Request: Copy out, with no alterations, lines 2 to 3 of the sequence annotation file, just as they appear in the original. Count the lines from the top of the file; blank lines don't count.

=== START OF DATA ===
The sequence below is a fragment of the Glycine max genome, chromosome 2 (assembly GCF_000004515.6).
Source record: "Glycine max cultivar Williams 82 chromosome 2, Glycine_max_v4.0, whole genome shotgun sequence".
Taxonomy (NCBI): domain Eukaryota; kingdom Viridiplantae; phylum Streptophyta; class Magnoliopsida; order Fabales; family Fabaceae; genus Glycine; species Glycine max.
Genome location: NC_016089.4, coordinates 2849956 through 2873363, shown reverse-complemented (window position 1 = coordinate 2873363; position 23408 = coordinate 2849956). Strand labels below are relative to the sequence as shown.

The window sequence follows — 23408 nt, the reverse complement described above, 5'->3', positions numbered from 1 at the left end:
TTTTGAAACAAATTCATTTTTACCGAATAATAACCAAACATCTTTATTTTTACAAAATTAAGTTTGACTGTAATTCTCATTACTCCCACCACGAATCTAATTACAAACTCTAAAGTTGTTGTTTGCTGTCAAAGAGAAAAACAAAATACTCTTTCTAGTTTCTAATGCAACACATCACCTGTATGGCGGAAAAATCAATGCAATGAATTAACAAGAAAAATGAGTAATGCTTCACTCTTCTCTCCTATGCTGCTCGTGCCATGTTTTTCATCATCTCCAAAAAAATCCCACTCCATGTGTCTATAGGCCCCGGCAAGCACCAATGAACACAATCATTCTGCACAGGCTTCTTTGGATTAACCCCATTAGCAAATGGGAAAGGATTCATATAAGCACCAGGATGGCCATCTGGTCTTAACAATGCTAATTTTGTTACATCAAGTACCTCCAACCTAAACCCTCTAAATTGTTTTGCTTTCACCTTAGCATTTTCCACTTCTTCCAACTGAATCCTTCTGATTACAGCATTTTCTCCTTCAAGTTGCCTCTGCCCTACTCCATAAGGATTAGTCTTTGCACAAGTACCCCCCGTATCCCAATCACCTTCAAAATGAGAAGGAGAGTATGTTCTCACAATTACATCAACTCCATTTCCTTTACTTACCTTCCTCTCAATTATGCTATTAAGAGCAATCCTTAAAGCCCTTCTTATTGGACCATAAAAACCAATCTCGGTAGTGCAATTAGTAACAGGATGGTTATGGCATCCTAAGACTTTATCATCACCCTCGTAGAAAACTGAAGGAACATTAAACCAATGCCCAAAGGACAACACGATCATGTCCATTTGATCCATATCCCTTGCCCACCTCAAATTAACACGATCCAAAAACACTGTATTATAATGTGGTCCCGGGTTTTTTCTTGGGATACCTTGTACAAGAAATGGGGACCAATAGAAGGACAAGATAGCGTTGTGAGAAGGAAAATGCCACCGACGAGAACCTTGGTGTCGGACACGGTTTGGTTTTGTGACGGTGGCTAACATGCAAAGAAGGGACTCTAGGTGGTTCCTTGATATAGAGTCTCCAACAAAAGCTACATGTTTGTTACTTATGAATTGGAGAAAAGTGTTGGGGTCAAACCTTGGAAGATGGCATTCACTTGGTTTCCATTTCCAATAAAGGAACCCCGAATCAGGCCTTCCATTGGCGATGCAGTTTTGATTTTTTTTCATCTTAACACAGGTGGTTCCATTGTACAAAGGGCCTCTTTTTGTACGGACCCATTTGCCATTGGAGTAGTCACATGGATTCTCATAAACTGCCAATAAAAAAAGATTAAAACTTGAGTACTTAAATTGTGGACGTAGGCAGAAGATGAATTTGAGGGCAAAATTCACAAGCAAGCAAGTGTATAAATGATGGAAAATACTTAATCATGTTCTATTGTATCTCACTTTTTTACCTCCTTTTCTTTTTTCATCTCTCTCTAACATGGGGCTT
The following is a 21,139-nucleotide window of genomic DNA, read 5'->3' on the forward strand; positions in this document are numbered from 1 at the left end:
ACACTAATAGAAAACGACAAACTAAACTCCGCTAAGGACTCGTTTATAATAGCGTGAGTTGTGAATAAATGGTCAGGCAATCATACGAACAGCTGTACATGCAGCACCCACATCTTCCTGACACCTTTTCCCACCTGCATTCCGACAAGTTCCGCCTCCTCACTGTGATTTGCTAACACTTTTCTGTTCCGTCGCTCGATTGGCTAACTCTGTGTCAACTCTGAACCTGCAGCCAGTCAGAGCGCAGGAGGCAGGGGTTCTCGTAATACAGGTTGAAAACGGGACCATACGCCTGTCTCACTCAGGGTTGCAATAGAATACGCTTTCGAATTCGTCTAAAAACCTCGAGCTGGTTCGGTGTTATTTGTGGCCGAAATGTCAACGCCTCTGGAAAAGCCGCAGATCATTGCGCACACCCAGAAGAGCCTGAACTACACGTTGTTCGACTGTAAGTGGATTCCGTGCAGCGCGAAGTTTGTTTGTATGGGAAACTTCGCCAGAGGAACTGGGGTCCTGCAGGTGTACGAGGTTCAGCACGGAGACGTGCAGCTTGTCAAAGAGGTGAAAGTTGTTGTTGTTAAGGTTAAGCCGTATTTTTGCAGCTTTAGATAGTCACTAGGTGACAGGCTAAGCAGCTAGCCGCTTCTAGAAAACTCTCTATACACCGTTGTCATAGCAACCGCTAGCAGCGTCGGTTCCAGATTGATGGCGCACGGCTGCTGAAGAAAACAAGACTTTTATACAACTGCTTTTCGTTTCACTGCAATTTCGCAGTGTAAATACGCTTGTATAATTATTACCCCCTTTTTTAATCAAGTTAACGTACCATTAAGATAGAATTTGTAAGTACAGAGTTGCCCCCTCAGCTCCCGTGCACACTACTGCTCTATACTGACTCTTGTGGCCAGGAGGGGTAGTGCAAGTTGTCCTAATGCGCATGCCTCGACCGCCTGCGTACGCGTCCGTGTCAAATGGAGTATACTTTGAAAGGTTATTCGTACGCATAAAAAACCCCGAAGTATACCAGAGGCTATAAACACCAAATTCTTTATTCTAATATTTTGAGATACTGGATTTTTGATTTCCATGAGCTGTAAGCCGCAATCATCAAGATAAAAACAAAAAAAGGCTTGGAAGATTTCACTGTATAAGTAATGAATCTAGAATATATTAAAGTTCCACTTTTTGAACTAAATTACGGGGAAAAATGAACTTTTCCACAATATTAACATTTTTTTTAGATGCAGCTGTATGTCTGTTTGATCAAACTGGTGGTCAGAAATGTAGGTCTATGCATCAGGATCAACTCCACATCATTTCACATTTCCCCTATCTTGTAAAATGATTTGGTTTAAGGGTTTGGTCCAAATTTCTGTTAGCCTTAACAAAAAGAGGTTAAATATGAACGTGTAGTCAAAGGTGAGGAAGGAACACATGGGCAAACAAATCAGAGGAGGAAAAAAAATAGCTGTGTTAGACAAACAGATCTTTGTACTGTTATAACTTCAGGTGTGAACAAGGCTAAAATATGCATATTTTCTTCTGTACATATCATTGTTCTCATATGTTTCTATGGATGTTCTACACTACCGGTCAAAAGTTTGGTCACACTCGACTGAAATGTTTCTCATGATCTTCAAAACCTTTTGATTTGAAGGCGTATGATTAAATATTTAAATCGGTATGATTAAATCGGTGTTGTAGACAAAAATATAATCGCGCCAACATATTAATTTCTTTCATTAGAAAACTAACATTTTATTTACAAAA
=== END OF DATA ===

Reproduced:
Source record: "Glycine max cultivar Williams 82 chromosome 2, Glycine_max_v4.0, whole genome shotgun sequence".
Taxonomy (NCBI): domain Eukaryota; kingdom Viridiplantae; phylum Streptophyta; class Magnoliopsida; order Fabales; family Fabaceae; genus Glycine; species Glycine max.